Finally, after long preparations, I have arrived in Nairobi! Here’s a quick recap of the last two weeks:
Immediately prior to leaving, I went on a glorious hiking trip in the Rockies. It was a wonderful way of decompressing after a busy year, and a great way to get rejuvenated before a new adventure. And, as it happened, a perfect time to get engaged! But that is a story for another time.
I flew out of Canada on Sep. 9th, 2011. Instead of heading directly to Kenya, however, I was able to meet up with my family, who were visiting Poland. It was a short trip – 3 days – but it was great to spend a little bit of time in Europe visiting with family, and it was also a good way of dealing with the first few days of jet lag. A beautiful day in the Royal Park in Warsaw, listening to a live performance of Chopin in Chopin’s birthplace was just the type of relaxation that was needed to break up the long journey from North America to Europe, and Europe to Kenya.
I headed down to Nairobi on a red-eye flight that arrived on Sep. 14th, 2011, at 6:30am. I had been informed by ICJ Kenya that their driver was unavailable to pick me upfrom the airport, but that taxis were ‘mostly safe’. In fact, I did not notice any safety problems at all, although I’m certain that I paid at least double of what it should cost for a taxi from the airport. My haggling skills are non-existent, especially after a 9 hour flight. Oh well.
Initial observations of Nairobi, on the drive in:
- I love the red earth here – I feel like it has a particular smell (apart from the various smells of the city – garbage, diesel,sweat, food, asphalt, perfumes) that is somehow heavy, spicy and slightly burnt, and generally very inviting.
- There are people everywhere – not necessarily in huge groups, but that everywhere you look, there are two people walking here, a person napping under a tree there, etc. From the fringes of the city by the airport, to the bustle of the city centre, there are no empty streets (just busier and quieter ones). A sharp contrast from driving from the airport into, say, Edmonton or Victoria.
- Traffic is CONGESTED. But relatively orderly.
The drive took about an hour. I have no pictures because the cab driver and I were talking non-stop about what makes a successful marriage (it was on a radio program, and was not a topic choice I would have chosen, but there you go). I went directly to ICJ Kenya, because (a) that’s what I wanted to do, and (b) I had no idea what the address of my apartment was. Turns out it was a good decision, because ICJ Kenya was in the midst of going on a 3 day retreat to Brackenhurst, a resort near Limuru.
Just before we headed out to the retreat, though, the office was bustling with work – turns out that the Secretariat from the International Criminal Court was paying a visit to ICJ Kenya to host a meeting with Civil Society Organizations. They were discussing the upcoming decisions on the“Ocampo 6” case, which was investigating the roles of 6 major members of the government in their involvement in the Post-Election Violence from the December 2007 elections, which were marred in election fraud, massive amounts of rioting, and where many people died, more were injured and hundreds of thousands of people were displaced from their homes. (Read more about the PEV here and about the ICC investigation and trial here and here). I was in no condition to participate in this meeting, unfortunately, so I cannot report directly on what happened – from the sounds of it, the meeting was a nice opportunity to meet with the ICC, and for the CSOs to voice a few of their questions and concerns associated with the investigations and trials.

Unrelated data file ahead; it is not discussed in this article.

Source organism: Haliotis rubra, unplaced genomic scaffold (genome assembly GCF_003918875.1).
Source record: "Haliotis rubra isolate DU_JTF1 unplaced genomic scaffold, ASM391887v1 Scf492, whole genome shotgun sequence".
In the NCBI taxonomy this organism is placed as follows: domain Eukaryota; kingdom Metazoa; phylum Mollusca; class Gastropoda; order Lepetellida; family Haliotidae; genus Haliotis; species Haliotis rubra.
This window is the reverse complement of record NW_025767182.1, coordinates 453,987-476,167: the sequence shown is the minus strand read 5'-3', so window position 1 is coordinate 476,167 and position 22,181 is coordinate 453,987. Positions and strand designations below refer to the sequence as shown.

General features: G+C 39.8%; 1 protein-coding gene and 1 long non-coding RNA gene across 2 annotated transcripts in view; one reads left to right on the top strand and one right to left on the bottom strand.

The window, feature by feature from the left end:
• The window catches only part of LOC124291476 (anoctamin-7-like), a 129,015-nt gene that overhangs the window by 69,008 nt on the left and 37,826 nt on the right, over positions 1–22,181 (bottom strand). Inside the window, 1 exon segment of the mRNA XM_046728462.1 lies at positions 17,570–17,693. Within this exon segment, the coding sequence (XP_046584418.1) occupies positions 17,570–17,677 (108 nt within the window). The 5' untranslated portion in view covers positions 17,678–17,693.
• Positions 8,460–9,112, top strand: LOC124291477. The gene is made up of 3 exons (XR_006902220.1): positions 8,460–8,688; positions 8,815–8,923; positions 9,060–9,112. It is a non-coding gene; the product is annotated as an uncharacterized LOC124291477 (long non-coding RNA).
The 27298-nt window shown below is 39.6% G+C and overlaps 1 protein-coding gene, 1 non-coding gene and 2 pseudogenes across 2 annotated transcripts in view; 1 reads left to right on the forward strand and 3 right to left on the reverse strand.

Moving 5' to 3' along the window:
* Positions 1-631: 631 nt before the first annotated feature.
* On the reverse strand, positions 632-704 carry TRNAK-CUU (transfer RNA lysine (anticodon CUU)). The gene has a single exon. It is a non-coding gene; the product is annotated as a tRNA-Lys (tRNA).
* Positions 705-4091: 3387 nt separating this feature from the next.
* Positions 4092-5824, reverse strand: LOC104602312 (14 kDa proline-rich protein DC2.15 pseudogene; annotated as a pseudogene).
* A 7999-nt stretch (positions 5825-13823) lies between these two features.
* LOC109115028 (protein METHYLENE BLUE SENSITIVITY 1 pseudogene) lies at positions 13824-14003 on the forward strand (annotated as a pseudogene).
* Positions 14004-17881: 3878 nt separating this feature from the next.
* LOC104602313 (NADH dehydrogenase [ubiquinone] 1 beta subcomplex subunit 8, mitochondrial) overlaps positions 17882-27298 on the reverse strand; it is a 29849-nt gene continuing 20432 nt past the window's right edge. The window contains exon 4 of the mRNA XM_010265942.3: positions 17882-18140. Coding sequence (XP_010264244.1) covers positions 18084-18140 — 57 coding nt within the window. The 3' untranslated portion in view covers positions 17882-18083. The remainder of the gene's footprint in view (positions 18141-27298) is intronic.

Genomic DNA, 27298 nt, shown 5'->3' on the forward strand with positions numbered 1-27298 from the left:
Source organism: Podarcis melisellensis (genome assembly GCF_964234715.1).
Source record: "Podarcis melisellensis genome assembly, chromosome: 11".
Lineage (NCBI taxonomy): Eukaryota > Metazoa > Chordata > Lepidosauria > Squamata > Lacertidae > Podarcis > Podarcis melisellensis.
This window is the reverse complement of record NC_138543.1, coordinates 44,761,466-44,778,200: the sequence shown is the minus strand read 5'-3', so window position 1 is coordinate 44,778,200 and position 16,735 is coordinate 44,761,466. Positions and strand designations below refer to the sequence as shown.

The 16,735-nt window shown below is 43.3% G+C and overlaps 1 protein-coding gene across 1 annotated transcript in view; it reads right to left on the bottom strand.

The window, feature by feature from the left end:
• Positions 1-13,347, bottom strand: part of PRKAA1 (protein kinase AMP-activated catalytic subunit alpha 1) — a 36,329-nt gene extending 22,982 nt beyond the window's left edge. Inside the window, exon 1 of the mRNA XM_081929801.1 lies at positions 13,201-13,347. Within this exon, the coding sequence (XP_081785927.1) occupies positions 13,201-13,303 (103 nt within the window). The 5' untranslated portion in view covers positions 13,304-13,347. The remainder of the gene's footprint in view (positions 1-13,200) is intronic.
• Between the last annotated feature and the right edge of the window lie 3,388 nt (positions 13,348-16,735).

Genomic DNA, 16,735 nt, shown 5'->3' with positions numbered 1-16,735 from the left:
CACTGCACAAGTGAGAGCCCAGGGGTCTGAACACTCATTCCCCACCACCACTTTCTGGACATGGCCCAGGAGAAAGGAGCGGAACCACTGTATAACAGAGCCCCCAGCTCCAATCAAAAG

Right after that, we head out to the resort in a van. The retreat was planned to be first, a way of relaxing and bonding between employees, and second, a review of ICJ Kenya’s 2011 Strategic Plan, complete with Program reviews and reports, and lively discussion about current and future projects. Can you imagine a better introduction to an organization than (a) learning about exactly everything that they have been doing and what they hope to be doing, (b) meeting the entire office in one fell swoop, (c) participating in team-building games every day, and (d) relaxing under the sun, in a resort, with tea and good chats? I can’t. The only part that was slightly awkward was the impromptu bonfire dance competition. I really, really lost.
When we were finished, we drove back to Nairobi, where I met up with a fellow CBA intern, Chelsea Thomas (her blog), and wound up the night watching movies about samurais and cowboys.
So, in summary, there was a LOT of relaxation and general goodness over the last two weeks, sprinkled with exciting times. I highly recommend it.